Lithium: What advice would you give to people who still use makeup as a means to cover themselves up? 
Jessica: My advice would be to wear makeup for yourself, and do what you think is best. Never think that you have to wear makeup to get the approval of others. Being confident in your own skin is one of the best gifts you could ever give yourself. We were all created differently, but that's what makes each of us unique. You should think of makeup as a way to express yourself creatively. Makeup can be fun!

This type of motivation to prioritize self-love over cosmetics is where Backman says you should find yourselfjust make sure you are not coating yourself with blush for society, but because you love a bit of coral on your cheeks. Taylor Birch, who is on the other side of the cosmetic spectrum, agrees. Birch is an eighteen-year-old undergraduate student studying creative and professional writing at Converse College. She who won the Scholastic Art and Writing Award in 2017 and was published in The Griffin. She tends to go days, sometimes weeks, without wearing makeup of any sort, but doesn’t believe in bashing people who decide to wear makeup. “It’s not a cosmetic game at some point,” she says, “it’s just being who you are. People should be able to do what they want with their face, I just decide to keep mine bare.” 

Lithium: Do you feel a certain confidence not wearing makeup? 
Taylor: Of course. For me, it’s time-consuming and I’ve been told all my life that I look the same with or without makeup. So, at one point, I figured that if I look exactly the same, why bother? I’m not skilled enough in makeup to do anything face altering, and I feel happy without makeup. That’s the most important thing. 

Lithium: Do you believe it is right to use makeup to heighten your self-confidence rather than destroy it?
Taylor: If it makes you feel good about yourself, do it. When you feel good about yourself, you do good things. I think the overall majority use makeup as a means to feel confident in their own beauty, but learning how to embrace yourself, with or without makeup, should be the number one goal.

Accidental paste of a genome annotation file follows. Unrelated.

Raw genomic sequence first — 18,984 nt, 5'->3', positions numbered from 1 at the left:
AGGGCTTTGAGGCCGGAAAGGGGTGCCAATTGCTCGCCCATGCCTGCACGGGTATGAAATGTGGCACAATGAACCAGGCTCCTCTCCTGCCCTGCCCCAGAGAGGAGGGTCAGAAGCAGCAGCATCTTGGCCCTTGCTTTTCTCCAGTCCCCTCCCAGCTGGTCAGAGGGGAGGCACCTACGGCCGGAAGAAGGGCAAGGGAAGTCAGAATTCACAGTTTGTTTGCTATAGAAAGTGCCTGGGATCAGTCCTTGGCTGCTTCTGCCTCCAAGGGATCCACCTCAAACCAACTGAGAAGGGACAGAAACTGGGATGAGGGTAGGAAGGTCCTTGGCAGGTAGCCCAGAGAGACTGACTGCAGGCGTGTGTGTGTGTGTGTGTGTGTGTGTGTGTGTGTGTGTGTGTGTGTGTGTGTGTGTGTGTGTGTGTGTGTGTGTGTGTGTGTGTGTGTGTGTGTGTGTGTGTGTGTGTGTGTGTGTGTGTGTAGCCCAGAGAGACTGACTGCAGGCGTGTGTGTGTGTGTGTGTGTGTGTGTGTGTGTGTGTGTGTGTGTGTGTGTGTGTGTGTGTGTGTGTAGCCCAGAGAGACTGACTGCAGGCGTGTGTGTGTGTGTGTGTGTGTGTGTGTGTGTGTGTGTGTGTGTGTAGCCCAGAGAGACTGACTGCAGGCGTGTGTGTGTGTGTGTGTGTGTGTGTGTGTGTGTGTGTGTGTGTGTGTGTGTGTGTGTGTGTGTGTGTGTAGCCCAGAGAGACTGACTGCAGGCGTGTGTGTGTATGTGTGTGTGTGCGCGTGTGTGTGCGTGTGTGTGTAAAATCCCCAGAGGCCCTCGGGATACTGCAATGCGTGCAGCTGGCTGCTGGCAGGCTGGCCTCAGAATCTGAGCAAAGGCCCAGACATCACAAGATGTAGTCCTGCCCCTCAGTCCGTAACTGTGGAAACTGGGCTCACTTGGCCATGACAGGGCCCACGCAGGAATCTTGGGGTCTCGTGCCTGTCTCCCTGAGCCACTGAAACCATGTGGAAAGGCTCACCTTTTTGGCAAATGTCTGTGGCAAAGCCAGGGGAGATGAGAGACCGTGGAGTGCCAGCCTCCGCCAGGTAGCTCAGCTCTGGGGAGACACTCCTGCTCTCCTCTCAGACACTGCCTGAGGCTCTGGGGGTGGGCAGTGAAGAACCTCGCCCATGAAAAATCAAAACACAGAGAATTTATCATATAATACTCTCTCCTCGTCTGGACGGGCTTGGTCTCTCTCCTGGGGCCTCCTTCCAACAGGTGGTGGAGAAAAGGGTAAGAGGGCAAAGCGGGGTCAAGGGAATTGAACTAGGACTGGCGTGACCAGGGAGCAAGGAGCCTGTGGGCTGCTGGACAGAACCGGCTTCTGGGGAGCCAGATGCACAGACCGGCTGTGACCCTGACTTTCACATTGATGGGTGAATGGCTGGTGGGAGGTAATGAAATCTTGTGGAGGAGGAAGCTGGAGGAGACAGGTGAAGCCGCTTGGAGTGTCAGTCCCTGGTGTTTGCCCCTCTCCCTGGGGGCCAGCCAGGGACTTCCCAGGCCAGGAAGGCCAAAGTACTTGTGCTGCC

Lithium: What advice would you give people who use makeup as a means to cover themselves up? 
Taylor: This is a cliche, and it’s fine to use cliches when they’re true; make sure you know how beautiful you are without the makeup. I should start singing Jesse Mccartney right now, and I hate how relevant that song is ("Beautiful Soul"). Do what makes you feel good, but learn to feel good without it. It’s you at the end of the day, not the makeup. It’s a complicated subject; I just want people to know they should do what they feel is right for them. 

Wherever you land on the scale, there seems to be a consensus on the question of whether makeup tends to be self-destructive: makeup will not benefit the ones who feel it’s an obligation, a chore, a task you fit in between mopping the floors and taking out the trash. There is a fine line to walk, but the battle between cosmetics and confidence can be won. 

To keep up with Jessica’s contagious empowerment and beauty expertise, you can follow her Instagram here.
You can follow Taylor Birch’s writing journey and open mind through her Instagram.

By Breia Gore